You have to add the multi-project management level. We’re taking the data from your project management system and doing calculations in our own system and then providing you with information on the multi-project management level. You can stay in your current system, whether it’s Microsoft Project, Jira, or something else. It’s all about using the data you already have.
How easy is it to convince executives to freeze projects when they don’t understand the impact on workload?
If your executives are complaining that your projects are delayed all the time and you can prove that the reason is because your people are overloaded, just say to the executives: Let’s give it a try for two weeks and see what happens. This should convince them. All executives are willing to try something—for two weeks, three weeks, you can do it.
Why is a three-week freeze significant?
It depends on the size of the tasks. One or two weeks will not be enough. If one task is estimated at 40 hours, we assume that it will take three weeks to accomplish it.
How do you manage political pressure to prioritize projects?
In a multi-project environment, there will always be political pressure. The only way out is to change the delivery dates.
Can you expand on the “no bonuses for individual PMs” idea?
It’s not just an idea, it’s about the devastating effect if you give your project manager a bonus for delivering a project on time. Be aware that he has to share resources and will fight for them. After your PM gets a bonus, he might think it’s right to choose the bigger guy to accomplish tasks in his low priority projects compared to a higher priority on another project. This PM will ruin the progress on other projects. So you have to balance these things. You’ll get a domino effect. It’s much better to give bonuses to all PMs.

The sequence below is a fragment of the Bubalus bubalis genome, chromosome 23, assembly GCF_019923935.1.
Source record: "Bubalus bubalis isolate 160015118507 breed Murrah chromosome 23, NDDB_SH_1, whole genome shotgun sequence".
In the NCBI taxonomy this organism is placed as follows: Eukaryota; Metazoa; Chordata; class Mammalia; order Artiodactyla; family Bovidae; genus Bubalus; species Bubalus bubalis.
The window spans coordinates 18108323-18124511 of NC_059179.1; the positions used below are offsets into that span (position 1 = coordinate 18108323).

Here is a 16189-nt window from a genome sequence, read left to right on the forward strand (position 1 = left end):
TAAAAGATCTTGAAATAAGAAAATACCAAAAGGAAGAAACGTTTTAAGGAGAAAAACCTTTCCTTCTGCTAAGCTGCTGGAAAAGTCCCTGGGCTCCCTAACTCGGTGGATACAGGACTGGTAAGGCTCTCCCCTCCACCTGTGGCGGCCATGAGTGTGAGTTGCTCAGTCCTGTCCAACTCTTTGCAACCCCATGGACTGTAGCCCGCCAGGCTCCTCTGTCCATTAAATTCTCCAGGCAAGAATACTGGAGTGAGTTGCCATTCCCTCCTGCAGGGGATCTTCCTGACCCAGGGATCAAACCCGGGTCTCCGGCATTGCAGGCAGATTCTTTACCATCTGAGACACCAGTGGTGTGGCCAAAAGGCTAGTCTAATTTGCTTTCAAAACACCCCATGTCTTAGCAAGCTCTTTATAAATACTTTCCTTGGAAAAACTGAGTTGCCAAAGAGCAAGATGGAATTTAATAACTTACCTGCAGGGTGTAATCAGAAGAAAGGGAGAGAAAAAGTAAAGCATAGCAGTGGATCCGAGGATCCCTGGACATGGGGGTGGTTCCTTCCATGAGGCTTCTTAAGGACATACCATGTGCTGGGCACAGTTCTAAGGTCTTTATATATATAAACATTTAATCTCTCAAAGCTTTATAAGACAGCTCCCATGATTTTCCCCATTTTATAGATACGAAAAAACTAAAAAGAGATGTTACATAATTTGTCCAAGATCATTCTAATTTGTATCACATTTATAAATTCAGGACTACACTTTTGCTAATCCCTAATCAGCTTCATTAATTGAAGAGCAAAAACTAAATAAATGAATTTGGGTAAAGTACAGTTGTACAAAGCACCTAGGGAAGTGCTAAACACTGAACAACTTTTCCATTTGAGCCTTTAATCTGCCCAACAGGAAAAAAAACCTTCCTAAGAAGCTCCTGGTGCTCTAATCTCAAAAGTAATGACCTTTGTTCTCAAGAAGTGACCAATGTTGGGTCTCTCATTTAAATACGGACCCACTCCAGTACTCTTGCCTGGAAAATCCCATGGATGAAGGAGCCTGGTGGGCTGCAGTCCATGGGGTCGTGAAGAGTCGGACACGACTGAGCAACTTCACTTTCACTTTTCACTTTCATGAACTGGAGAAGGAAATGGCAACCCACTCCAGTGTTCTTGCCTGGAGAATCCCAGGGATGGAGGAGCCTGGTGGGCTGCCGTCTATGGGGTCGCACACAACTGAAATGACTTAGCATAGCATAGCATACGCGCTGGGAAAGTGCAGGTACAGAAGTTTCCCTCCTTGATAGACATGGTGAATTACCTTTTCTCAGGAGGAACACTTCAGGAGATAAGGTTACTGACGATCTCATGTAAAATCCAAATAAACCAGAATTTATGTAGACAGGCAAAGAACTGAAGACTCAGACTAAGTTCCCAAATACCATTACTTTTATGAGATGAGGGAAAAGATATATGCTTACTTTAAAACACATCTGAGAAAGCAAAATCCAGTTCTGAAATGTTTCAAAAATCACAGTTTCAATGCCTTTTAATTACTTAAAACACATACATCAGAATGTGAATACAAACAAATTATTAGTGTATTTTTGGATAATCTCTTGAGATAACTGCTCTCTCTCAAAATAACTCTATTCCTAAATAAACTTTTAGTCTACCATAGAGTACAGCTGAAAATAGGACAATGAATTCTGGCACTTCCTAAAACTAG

When we talk about multitasking or multi-project resource allocation, what’s the best sequence? Should someone divide a day across three projects or figure out the best combination according to due dates?
If you have a multi-project environment, let the priority calculation decide in which order a resource has to work. Epicflow’s solution for multi-project management will set these priorities for you and give the best possible sequence in the Task List. In our priority list, we also give a number which is called the pressure. If the pressure is high, then be careful in changing the sequence. But if the pressure is low, it means that you still have buffer time and you can switch it around a little bit. The number of the priority is not absolute, it’s relative, and you can play with it. But it’s better to keep with the priority mechanism.